Selling Digital Goods on The Internet – The Embedded Experience of Giving Google Money (Or, Your Eyeballs For a Song!)

I was going to write a new song, and the first line was going to be:

“If you want to Google Google, all you have to type is Goo …”

But then I wrote this instead:

HOW TO MAKE MONEY: FAILURE-TARGETING

There are two big trends in Internet commerce that are actually completely new sales industries, made possible by the Internet – selling digitally-reproduceable things on the Internet, and teaching people how to sell digitally-reproduceable things on the Internet, based on a high failure rate.

The scenario is unique, and with a magnifying glass amazing. Ecommerce, the digitally-distributed part of it, has been created by Google, almost effortlessly, gracefully catching a fumble by Apple.

MONETIZATION, FAILURE NUMBER ONE

Information, music and video encompass a lot of what we’re talking about, what’s digitally-distributed, the digital “varieties,” like a digital file of a song. It’s a lot of stuff that could be sold.

As we watch over the past dozen years, though, it hasn’t been sold exactly as it looked like it would be. People never stopped downloading things for free. The model became too stiff with embedded IPR everywhere, to the point you felt like you were being watched while listening to a song, and Apple became famous for poor reliability in the cloud. But Apple was also watching the wrong ball. At least with music, iTunes never had a chance.

PEOPLE DON’T PAY FOR THINGS ANY MORE

YouTube Logo SquareIn the digitally-reproduceable-product world, it’s a problem that people don’t seem to respect intelectual property rights the way the rights-holders would prefer they do. People steal stuff all the time. The proving ground became, in hindsight, Youtube, where flocks of young music-search-experts knowingly plugged in their favorite song’s name, and Google came back with a result from its subsidiary, Youtube, and the pathway to Apple was quickly extinguished when the song was served up in all it’s “who-cares-fi” glory, usually with no actual video. It was go to Youtube for your music, and find it. All done.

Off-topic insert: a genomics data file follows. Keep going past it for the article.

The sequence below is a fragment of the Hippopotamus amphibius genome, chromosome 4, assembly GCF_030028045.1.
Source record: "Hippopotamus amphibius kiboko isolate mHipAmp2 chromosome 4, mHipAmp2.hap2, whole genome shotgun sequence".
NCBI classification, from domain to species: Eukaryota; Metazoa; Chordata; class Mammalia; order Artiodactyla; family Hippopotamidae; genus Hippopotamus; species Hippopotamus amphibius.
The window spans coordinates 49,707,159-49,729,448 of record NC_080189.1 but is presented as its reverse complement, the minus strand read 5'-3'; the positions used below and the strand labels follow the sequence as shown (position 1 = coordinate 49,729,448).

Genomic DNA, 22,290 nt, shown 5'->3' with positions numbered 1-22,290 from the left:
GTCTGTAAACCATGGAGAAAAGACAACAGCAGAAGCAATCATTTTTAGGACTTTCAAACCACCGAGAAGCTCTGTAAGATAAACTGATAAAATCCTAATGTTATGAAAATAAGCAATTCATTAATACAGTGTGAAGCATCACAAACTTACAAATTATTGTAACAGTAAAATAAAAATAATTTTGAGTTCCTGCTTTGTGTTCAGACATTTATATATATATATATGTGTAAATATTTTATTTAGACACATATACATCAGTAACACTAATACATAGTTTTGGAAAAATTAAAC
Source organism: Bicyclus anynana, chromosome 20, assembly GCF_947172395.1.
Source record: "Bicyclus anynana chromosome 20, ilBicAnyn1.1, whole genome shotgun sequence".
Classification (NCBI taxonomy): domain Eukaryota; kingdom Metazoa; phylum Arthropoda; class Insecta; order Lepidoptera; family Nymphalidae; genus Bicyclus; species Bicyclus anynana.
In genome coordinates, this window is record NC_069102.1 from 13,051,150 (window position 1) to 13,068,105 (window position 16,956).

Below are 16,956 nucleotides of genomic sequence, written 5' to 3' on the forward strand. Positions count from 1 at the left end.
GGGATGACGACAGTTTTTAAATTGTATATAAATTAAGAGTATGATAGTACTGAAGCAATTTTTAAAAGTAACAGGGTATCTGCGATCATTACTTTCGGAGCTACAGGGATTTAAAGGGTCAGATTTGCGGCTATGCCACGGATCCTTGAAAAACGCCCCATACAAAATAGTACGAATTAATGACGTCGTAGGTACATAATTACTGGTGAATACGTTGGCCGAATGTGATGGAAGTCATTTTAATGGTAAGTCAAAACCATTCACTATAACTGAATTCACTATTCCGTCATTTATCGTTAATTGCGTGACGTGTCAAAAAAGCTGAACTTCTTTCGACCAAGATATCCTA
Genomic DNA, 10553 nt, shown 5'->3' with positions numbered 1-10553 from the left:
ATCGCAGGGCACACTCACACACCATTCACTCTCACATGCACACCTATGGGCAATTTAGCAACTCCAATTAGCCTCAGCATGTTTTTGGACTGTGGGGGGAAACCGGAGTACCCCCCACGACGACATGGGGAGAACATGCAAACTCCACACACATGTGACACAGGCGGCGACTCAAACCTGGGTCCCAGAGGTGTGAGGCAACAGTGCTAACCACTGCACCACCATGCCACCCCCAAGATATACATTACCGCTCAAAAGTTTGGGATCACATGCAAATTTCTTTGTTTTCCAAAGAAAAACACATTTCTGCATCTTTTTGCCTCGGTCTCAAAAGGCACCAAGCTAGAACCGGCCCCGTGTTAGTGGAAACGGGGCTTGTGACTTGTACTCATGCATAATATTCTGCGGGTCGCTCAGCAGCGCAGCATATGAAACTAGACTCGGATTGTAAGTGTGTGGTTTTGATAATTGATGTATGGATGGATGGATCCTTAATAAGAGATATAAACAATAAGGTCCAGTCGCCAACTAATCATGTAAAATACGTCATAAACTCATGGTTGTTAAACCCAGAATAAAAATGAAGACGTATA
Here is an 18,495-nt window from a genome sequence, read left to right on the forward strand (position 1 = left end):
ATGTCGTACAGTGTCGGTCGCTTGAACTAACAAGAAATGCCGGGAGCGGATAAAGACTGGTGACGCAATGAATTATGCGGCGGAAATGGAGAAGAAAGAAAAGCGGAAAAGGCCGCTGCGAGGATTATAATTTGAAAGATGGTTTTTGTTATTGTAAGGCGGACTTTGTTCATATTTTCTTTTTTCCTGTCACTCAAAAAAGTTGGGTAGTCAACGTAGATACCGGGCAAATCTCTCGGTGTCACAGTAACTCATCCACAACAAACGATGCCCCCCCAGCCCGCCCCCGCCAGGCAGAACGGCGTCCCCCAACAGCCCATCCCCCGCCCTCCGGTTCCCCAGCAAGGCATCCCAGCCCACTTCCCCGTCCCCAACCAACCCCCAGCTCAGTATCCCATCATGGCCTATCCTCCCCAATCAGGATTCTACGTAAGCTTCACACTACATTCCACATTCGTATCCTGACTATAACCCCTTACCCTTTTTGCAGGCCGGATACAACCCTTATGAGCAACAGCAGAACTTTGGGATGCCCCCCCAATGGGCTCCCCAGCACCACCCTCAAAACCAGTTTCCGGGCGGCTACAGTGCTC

Through this seemingly-unintentional process Youtube simply outflanked Apple by stealing everyone and giving them the music for free. This went on for so long (over the past few years) it became quite a big deal, and was encased in an additional layer as Youtube began monetizing through the music videos, no matter who uploaded them, on behalf of the musicians and others involved. Invisibly. It was such a fantastic solution for the musicians, who were now going to get paid for Youtube video hits, there would have been no way to counter this momentum even if a “charge-me-for-music” entity like iTunes had tried to flex its muscles.

Through the enormity of the Youtube user base, and their preference to get the music for free, tolerating Google’s inventive advertising styles, the entire music industry took a swipe, like an enormous baseball bat knocking off its pompous hat.

Not even Google saw it coming, but the graceful incarnation of the new digital model (selling nothing, making money with eyeballs), and it’s apparent immersion and acceptance by the world (come-on, try to cause an argument against free music on the Internet!), says enormous things about the power of advertising.

THE MORPHING OF PRODUCT TO AD

The trend is for people to not buy things. In the sense of Internet sales of digital-based goods, like music, video and web site subscriptions. Maybe we should call it the Napster curse. With the increase in quality protection of IPR (Intellectual Property Rights) in recent years, so products can’t be shared (in real life terms), I think the world was expecting things to balance out – so we’d be paying for plays. And some people do.